The day started withg a a talk Might MOOCs still be disruptive given by Jeff Haywood. He noted that we have “mentally domesticated” MOOCs and they are in fact no longer seen as risky. For example, they are talked about as channels for paid student recruitment. Haywood looked at why MOOCs were thought of as disruptive, based on the idea of “disruptive innovation”, as conceptualised by Clayton Christensen (with businesses/products moving from a low to a prominent position, upsetting the market structure). Haywood transferred this concept to the higher education sector. He felt that because the “disruptive” word is being used (my word here) indiscriminately (even when things were not actually that disruptive) actual disruption might be masked. In terms of WHAT could be disrupted it includes types of recruitment (undergrad etc.) online/distance, short courses, pricing, “bundling”. In terms of WHEN he thought about sequencing e.g. postgrad might be more disrupted than undergrad education. In terms of by WHOM – this includes universities who rethink their strategies.
Haywood felt that there were interlocking features which led to stability (or sluggishness, to see it negatively) e.g. interlocked curricula, physical estate, durability of existing pedagogies, that risk of action by an individual university is high. He referenced Robert Zemsky’s Checklist for change who identified academics who think they will “sit it out” rather than opting for risking change. He also cited William Bowen complaining that technology hasn’t been used to improve productivity in higher education, but rather “gilding the lily” (improvinhg oputput).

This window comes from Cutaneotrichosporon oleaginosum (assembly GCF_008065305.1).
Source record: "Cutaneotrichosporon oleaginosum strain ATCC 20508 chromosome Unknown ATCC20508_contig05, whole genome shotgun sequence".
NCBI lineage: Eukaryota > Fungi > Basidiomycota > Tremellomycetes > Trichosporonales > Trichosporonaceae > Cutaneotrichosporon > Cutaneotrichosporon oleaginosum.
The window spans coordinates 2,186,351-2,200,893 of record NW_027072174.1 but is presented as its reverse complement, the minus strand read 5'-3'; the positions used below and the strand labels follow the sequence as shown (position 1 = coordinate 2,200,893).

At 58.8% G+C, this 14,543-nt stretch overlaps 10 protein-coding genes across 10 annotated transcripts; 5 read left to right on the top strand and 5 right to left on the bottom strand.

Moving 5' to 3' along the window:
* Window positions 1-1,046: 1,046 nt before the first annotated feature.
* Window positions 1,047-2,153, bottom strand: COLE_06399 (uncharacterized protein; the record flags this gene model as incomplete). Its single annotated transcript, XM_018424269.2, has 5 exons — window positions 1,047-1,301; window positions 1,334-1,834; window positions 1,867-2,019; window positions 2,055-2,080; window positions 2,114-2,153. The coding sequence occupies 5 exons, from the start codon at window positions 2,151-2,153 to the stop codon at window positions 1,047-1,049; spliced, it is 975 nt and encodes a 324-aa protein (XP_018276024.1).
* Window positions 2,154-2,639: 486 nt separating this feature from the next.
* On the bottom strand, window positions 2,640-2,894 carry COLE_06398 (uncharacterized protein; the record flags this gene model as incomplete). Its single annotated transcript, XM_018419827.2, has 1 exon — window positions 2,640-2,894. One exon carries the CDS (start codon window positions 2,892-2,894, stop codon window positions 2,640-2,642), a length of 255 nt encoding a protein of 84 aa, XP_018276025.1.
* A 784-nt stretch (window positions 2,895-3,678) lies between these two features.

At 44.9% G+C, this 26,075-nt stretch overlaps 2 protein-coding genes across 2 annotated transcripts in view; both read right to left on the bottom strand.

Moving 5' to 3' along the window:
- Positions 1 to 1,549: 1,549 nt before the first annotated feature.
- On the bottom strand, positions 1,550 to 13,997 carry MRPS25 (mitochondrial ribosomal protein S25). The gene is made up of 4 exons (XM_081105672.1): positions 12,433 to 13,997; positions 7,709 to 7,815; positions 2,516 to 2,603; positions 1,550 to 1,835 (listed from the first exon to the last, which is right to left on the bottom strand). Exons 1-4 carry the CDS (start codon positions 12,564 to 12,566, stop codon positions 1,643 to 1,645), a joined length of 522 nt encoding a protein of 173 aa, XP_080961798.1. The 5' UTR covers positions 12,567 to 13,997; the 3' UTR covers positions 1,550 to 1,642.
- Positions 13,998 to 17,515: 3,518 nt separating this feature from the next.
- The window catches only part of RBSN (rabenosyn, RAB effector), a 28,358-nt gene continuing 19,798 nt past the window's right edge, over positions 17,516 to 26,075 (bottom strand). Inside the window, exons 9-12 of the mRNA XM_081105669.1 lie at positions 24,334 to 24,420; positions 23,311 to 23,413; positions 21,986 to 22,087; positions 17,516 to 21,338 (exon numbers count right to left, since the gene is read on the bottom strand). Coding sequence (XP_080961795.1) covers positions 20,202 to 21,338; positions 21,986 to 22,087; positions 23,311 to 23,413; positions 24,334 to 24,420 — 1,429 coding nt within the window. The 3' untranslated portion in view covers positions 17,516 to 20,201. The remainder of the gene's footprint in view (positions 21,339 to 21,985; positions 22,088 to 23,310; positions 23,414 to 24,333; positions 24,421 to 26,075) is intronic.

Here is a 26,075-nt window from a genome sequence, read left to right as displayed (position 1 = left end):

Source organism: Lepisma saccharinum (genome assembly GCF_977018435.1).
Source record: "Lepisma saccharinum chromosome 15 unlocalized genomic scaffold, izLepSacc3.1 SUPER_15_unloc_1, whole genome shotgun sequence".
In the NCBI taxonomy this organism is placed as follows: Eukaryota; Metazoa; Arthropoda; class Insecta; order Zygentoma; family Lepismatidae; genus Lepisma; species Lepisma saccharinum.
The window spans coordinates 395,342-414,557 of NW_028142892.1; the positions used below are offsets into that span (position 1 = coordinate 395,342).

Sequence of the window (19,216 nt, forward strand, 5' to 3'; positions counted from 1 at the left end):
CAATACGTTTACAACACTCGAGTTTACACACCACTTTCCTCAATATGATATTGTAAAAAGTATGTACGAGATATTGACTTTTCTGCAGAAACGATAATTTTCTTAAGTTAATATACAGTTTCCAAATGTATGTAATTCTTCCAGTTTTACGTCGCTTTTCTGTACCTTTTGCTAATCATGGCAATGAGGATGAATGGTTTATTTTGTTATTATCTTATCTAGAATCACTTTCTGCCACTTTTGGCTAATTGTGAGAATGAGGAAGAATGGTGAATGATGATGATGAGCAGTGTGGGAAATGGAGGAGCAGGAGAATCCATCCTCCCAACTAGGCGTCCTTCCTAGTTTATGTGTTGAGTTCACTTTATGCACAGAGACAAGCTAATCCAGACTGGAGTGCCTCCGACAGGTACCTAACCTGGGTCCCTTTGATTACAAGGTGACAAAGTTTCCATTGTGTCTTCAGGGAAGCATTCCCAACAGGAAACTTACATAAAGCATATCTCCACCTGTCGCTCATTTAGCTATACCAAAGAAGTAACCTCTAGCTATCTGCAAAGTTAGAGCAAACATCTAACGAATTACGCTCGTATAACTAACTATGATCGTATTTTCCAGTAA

Haywood identified that “MOOC” is used in different ways e.g. a concept (for online learning; for open learning); a political instrument; a specific educational process. Referring to the report by Bayne and Ross which did identify some disruptive features, for example “teacher as code” (i.e. things happening online without teacher presence).
Originally MOOCs were very North American, but now 45% of Coursera partners are non-US, Futurelearn (now a year old) has 18% non UK and 82% UK, China is investing in MOOCs (Chinese language) etc. so there is significant imapct worldwide.
Looking at higher education trends, Haywood noted the increasing number of part time undergraduates in the UK (23%), although there are not figures for the % distance learners. In the USA there is a larger % (sorry, didn’t catch the details) and potential changes in legislation which could make less traditional forms of education easier to credit. In the USA and UK there is a lot of discussion and some action around competence based education, so more focus on skills (including higher order ones) and on more flexibility in the time, pace and place of learning and assessment.
Haywood moved on to discuss the quest for “globally recognised metrics of graduate learning” and its political interest. He concluded by summarising key points which my fingers weren't quick enough to capture – they are listed on the slide at the start of this blog entry (click it to see a bigger size).